Even for brand and marketing teams and other external agencies you work with, it’s useful to be taken through new guidelines to really get under the brand’s skin. We’ve done this through group meetings, workshop formats or even inviting teams to our studios to be taken through the brand. We’re not telling them how to do their jobs. It’s more the benefit of hearing about the brand from the people who have helped create it. We encourage participants to produce their own communications along the new guidelines, so they gain confidence putting them into practice. After all, if your brand and marketing teams get it, then everyone else will have a chance too.

your guidelines can also play a big role in communicating your brand spirit

3. Know and be clear what you stand for

Okay, so you’ve embedded your brand into your culture, you’re following the guidelines and everything is going well. And then you start to take your brand out there and it all feels like it could get a bit… out of control? Our view here is that you need to be as single-minded as possible. It’s about knowing and communicating what’s truly at the heart of your brand, what you want to be known for and ensuring everything ties back to that in some way.

Companies doing this well are those who have a really strong raison d’être. There are many things companies can stand for – sustainability, data privacy, the gender gap, environmental concerns – but whatever it is your audiences should feel it everywhere. Whether it’s on your website, in your thought leadership, through your partnerships and collaborations or on your social media platforms, the best content is arresting and interesting with a clear theme running through it, tying back to what you believe in. We’re not saying you should only discuss the same theme all the time – not everything you post on LinkedIn should be about climate change or whatever it might be – but this is more about your communications consistently supporting what your brand stands for. By reminding yourselves of this, and tying everything back to it, you’ll be bringing your brand to life in profound, engaging and memorable ways.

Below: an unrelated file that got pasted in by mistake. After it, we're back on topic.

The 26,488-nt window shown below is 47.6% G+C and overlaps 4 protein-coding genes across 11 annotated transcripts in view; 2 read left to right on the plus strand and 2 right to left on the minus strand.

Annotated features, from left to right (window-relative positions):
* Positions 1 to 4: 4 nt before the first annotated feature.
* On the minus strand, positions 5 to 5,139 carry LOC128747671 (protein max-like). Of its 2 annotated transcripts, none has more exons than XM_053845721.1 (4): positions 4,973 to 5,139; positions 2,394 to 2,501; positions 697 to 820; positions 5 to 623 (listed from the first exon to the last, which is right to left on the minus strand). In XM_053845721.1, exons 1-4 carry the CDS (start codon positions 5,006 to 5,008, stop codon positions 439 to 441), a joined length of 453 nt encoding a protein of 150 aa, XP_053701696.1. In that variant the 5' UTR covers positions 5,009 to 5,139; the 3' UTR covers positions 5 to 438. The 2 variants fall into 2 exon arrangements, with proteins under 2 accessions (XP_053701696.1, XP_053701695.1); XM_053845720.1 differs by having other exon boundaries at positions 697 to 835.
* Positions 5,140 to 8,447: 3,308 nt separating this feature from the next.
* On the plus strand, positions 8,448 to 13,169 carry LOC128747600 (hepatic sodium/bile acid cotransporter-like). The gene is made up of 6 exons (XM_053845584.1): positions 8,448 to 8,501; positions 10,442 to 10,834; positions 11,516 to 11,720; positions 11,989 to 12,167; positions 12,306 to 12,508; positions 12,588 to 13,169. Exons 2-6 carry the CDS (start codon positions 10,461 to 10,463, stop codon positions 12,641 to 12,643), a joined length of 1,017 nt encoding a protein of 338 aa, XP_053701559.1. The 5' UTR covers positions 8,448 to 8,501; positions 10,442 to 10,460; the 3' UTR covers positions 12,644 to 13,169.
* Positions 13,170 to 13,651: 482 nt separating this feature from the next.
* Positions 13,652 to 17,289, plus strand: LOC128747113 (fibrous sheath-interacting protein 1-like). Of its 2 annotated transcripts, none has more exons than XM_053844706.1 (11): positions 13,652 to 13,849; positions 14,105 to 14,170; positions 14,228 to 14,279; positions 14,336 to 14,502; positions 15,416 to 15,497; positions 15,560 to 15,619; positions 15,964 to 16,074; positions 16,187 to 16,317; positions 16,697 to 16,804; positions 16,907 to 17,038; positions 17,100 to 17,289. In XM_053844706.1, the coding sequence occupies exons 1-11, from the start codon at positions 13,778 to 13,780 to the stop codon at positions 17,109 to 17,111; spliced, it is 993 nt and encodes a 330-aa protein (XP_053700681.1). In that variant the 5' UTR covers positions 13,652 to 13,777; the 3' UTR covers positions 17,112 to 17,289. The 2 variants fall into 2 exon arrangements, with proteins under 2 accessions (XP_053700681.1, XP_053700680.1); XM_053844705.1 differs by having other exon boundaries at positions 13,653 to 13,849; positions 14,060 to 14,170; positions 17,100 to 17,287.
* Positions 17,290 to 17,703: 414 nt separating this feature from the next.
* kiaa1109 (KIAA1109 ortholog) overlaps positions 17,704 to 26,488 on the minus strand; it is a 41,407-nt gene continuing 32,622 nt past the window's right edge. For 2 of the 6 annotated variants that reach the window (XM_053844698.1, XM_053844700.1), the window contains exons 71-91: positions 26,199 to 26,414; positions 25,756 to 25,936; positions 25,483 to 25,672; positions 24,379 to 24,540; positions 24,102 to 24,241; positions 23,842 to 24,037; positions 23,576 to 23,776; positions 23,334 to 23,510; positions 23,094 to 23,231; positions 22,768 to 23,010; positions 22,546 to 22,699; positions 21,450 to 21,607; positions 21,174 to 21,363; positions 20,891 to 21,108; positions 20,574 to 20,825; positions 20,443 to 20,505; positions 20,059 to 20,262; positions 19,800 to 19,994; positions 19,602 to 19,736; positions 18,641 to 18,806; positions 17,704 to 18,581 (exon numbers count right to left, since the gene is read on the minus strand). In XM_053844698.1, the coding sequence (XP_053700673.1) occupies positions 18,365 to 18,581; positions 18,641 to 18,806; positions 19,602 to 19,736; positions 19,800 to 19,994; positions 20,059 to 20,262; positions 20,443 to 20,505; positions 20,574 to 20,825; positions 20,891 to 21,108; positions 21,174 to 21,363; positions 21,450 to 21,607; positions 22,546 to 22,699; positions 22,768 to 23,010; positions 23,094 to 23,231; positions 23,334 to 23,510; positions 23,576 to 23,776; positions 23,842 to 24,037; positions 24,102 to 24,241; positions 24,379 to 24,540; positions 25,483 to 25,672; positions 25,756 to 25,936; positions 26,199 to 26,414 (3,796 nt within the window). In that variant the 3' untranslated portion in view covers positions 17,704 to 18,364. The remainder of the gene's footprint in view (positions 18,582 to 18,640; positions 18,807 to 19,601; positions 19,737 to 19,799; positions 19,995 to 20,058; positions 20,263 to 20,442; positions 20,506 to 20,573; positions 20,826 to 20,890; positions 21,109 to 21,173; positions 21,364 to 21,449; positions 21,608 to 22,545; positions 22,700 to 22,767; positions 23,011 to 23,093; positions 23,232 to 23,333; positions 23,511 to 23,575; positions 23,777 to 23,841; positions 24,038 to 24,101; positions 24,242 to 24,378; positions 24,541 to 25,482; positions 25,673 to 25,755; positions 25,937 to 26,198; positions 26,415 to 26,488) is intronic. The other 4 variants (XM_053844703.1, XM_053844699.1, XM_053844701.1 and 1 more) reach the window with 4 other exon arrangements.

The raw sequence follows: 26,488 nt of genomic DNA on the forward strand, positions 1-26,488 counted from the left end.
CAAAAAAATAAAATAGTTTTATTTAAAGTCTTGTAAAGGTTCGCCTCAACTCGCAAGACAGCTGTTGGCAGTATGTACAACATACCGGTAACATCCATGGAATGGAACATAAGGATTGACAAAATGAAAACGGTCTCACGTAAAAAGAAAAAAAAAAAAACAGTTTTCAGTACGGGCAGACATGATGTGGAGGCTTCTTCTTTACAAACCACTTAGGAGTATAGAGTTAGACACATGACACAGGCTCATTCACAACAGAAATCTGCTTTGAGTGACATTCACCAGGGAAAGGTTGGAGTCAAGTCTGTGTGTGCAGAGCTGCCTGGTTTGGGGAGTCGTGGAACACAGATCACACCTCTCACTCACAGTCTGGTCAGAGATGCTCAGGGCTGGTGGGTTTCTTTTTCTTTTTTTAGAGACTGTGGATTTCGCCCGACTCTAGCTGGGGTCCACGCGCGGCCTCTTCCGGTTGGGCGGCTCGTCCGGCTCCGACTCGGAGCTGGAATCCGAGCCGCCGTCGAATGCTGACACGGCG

4. Let it all hang together

Brands are complex beasts so creating cohesion across your brand is easier said than done. There are some organisations that set the benchmark here, so we took a closer look to see how they do it. It ties back to what we’ve talked about previously, about having a single-minded message and having your key elements executed well and consistently across all applications from digital to print.

But there’s more to it. The best examples keep things really simple and bold, from the logo to typography to the information they communicate. Content is varied, from longer articles to short film, but it’s always clear. Having good people imagery is key too as it gives your brand humanity. Authentic imagery becomes ownable to your brand. Forms of communication might be varied (and the best use a broad range) but it always comes back to what the company is known for, breaking things down and making it easy, and aligning everything to their core spirit, both visually and verbally, so it all hangs together in a cohesive way that has real clarity.

The best brands also ensure their brand can flex for different audiences effectively. Your graduate recruitment campaign should feel different to your annual investors’ report. You will use different channels to reach your graduate audience and might consider interaction, different touchpoints and lighter content to engage them. By realising the best ways to stretch your brand for different audiences, you prevent it being relentlessly the same everywhere and it’s all the more engaging because of it. Yet remember that whatever the nuances, it should always be unmistakably yours and the heart of your brand should shine through.

5. Get physical

recreating physical experiences and putting your brand at the centre of them, will ensure it stands out